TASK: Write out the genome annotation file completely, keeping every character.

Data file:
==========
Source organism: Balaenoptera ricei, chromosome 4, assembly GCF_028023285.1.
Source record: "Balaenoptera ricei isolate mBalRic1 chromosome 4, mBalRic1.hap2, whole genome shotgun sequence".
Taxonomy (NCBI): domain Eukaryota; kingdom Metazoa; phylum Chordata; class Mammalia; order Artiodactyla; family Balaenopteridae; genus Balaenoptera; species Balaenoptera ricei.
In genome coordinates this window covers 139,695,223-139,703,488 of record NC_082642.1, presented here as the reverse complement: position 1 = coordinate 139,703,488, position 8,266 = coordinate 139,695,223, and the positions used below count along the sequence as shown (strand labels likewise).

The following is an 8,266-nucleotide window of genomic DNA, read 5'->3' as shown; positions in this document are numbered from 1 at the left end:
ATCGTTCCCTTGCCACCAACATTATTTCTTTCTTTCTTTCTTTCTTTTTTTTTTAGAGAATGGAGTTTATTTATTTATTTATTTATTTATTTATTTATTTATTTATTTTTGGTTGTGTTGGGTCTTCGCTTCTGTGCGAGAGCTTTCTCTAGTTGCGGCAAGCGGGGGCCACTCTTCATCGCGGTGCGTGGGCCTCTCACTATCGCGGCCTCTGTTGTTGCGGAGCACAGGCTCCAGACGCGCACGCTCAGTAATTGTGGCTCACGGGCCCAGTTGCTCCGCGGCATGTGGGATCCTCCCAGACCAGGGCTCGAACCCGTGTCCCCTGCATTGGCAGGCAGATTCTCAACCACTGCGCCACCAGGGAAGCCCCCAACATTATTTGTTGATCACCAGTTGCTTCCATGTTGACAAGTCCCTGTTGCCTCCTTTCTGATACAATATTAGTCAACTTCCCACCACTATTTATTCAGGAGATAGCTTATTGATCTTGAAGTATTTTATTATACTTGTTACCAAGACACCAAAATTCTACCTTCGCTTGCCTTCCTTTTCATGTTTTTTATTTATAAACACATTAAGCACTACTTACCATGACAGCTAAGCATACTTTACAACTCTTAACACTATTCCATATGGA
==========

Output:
Source organism: Balaenoptera ricei, chromosome 4, assembly GCF_028023285.1.
Source record: "Balaenoptera ricei isolate mBalRic1 chromosome 4, mBalRic1.hap2, whole genome shotgun sequence".
Taxonomy (NCBI): domain Eukaryota; kingdom Metazoa; phylum Chordata; class Mammalia; order Artiodactyla; family Balaenopteridae; genus Balaenoptera; species Balaenoptera ricei.
In genome coordinates this window covers 139,695,223-139,703,488 of record NC_082642.1, presented here as the reverse complement: position 1 = coordinate 139,703,488, position 8,266 = coordinate 139,695,223, and the positions used below count along the sequence as shown (strand labels likewise).

The following is an 8,266-nucleotide window of genomic DNA, read 5'->3' as shown; positions in this document are numbered from 1 at the left end:
ATCGTTCCCTTGCCACCAACATTATTTCTTTCTTTCTTTCTTTCTTTTTTTTTTAGAGAATGGAGTTTATTTATTTATTTATTTATTTATTTATTTATTTATTTATTTTTGGTTGTGTTGGGTCTTCGCTTCTGTGCGAGAGCTTTCTCTAGTTGCGGCAAGCGGGGGCCACTCTTCATCGCGGTGCGTGGGCCTCTCACTATCGCGGCCTCTGTTGTTGCGGAGCACAGGCTCCAGACGCGCACGCTCAGTAATTGTGGCTCACGGGCCCAGTTGCTCCGCGGCATGTGGGATCCTCCCAGACCAGGGCTCGAACCCGTGTCCCCTGCATTGGCAGGCAGATTCTCAACCACTGCGCCACCAGGGAAGCCCCCAACATTATTTGTTGATCACCAGTTGCTTCCATGTTGACAAGTCCCTGTTGCCTCCTTTCTGATACAATATTAGTCAACTTCCCACCACTATTTATTCAGGAGATAGCTTATTGATCTTGAAGTATTTTATTATACTTGTTACCAAGACACCAAAATTCTACCTTCGCTTGCCTTCCTTTTCATGTTTTTTATTTATAAACACATTAAGCACTACTTACCATGACAGCTAAGCATACTTTACAACTCTTAACACTATTCCATATGGA